The taxpayers also  argued that the Legislature’s retroactive action violated the separation of powers clause.  Specifically, that the Legislature overstepped its bounds as the retroactive legislation was an attempt to reach into pending court cases and direct the courts to find a different result.

In addressing the taxpayers separation of powers arguments, the Court of Appeals reasoned that the Legislature did not overturn IBM or overrule the Michigan Supreme Court’s final judgment.  Instead, the legislature acted within its authority to correct the Supreme Court’s misinterpretation of a statute.

The decision by the Court of Appeals was fairly anticipated and is consistent with the recent trend of taxpayer defeats on this issue in several states in the last 12 months. Taxpayers have suffered defeats in Minnesota, New York, Oregon, Texas, and Washington and have seen their overall chances of success on this issue decline significantly. The California Supreme Court is scheduled to take up the issue in October and the taxpayers in the Washington case have filed an application for cert to the US Supreme Court which is also scheduled to be addressed in October.  It is highly likely that the taxpayers in Gillette Commercial Operations and the consolidated cases, will appeal the Court of Appeals decision to the Michigan Supreme Court.

If you are interested in discussing this tax legislation or have any additional tax law questions, contact Fraser Trebilcock attorney Paul McCord at 517.377.0861 or pmccord@fraserlawfirm.com.

Health Care Reform Debate Continues in the Courts

Litigation over the constitutionality of Health Care Reform continues to work its way through the Federal judiciary and towards the Supreme Court. In an article in today’s New York Times, the arrival of two active cases from the trial level to the United States Court of Appeals (4th Circuit) in Richmond, Virginia, will give the first federal appellate court a crack at resolving inconsistent rulings by two different lower courts.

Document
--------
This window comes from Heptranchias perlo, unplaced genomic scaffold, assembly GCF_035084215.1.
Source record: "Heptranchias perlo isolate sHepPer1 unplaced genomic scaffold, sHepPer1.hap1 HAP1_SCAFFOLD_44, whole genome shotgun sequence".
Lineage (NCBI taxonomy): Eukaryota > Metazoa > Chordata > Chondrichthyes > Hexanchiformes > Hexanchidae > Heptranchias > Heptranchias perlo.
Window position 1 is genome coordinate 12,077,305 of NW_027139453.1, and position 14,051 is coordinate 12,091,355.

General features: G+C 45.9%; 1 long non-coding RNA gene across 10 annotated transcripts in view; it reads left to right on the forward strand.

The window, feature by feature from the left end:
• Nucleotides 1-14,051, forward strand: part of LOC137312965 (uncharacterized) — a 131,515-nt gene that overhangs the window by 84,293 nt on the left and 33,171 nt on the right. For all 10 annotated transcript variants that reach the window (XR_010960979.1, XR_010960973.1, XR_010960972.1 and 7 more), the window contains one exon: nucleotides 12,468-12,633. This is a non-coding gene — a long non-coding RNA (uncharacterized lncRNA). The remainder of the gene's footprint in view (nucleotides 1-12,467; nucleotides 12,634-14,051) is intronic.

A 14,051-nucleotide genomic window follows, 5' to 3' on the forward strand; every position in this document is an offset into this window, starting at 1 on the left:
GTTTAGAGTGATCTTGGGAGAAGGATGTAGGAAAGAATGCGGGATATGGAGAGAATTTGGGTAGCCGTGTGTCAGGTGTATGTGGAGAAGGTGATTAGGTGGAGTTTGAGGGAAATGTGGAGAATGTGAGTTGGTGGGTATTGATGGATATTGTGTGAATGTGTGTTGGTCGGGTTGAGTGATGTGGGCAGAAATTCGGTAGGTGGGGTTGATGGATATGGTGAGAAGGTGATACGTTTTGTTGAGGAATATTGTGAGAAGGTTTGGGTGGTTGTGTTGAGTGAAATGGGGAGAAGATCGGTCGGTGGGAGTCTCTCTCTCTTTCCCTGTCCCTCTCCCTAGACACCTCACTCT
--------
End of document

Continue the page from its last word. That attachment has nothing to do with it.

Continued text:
One of the lower courts, according to the Times, said Congress overstepped in mandating health insurance. Another lower court said otherwise. Whatever the Court of Appeals rules following today’s oral arguments in both cases, you can bet that they will quickly head to the United States Supreme Court.

The Times also reports that 31 cases have been filed across the country, of which a total of 9 have already moved on to the US Court of Appeals.

So consider it a horse race, as lawyers around the country try to win the lottery, by not only pursuing the case that the US Supreme Court decides, but to be on the winning side. In addition, as the Times points out, many if not all of the cases will be barnacled by briefs filed by scores of non-party “friends-of-the-court” (which actually translates to “special interest groups”).

In the end, each of the litigants, and “friends-of-the-court” think they know whether Congress can mandate that citizens buy commercial health insurance. Whether or not even the Supreme Court answers that as clearly as everyone would like is another question entirely.

For more information, please contact Jonathan Raven, Chair of Fraser Trebilcock Health Care Law Department, at 517.377.0816 or JRaven@FraserLawFirm.com